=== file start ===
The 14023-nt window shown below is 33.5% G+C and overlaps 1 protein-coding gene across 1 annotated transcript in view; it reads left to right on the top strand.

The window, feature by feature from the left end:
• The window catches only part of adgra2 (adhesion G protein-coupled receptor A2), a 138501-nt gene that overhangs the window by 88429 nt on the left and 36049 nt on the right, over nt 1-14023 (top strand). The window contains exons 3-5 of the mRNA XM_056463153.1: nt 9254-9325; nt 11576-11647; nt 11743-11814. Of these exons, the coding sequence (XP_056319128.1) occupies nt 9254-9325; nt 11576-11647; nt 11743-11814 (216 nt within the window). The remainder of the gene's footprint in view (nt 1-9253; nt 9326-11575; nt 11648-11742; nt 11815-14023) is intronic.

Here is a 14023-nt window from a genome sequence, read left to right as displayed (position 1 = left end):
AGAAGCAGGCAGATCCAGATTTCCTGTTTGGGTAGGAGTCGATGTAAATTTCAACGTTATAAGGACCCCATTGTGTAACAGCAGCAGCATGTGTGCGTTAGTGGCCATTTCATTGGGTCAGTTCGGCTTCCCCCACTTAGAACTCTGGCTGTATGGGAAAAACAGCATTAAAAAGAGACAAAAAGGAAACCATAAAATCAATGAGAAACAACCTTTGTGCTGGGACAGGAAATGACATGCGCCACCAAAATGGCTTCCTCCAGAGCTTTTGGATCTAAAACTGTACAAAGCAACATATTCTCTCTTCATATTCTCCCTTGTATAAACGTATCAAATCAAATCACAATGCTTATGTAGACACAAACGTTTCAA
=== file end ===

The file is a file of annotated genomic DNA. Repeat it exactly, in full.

The 14023-nt window shown below is 33.5% G+C and overlaps 1 protein-coding gene across 1 annotated transcript in view; it reads left to right on the top strand.

The window, feature by feature from the left end:
• The window catches only part of adgra2 (adhesion G protein-coupled receptor A2), a 138501-nt gene that overhangs the window by 88429 nt on the left and 36049 nt on the right, over nt 1-14023 (top strand). The window contains exons 3-5 of the mRNA XM_056463153.1: nt 9254-9325; nt 11576-11647; nt 11743-11814. Of these exons, the coding sequence (XP_056319128.1) occupies nt 9254-9325; nt 11576-11647; nt 11743-11814 (216 nt within the window). The remainder of the gene's footprint in view (nt 1-9253; nt 9326-11575; nt 11648-11742; nt 11815-14023) is intronic.

Here is a 14023-nt window from a genome sequence, read left to right as displayed (position 1 = left end):
AGAAGCAGGCAGATCCAGATTTCCTGTTTGGGTAGGAGTCGATGTAAATTTCAACGTTATAAGGACCCCATTGTGTAACAGCAGCAGCATGTGTGCGTTAGTGGCCATTTCATTGGGTCAGTTCGGCTTCCCCCACTTAGAACTCTGGCTGTATGGGAAAAACAGCATTAAAAAGAGACAAAAAGGAAACCATAAAATCAATGAGAAACAACCTTTGTGCTGGGACAGGAAATGACATGCGCCACCAAAATGGCTTCCTCCAGAGCTTTTGGATCTAAAACTGTACAAAGCAACATATTCTCTCTTCATATTCTCCCTTGTATAAACGTATCAAATCAAATCACAATGCTTATGTAGACACAAACGTTTCAA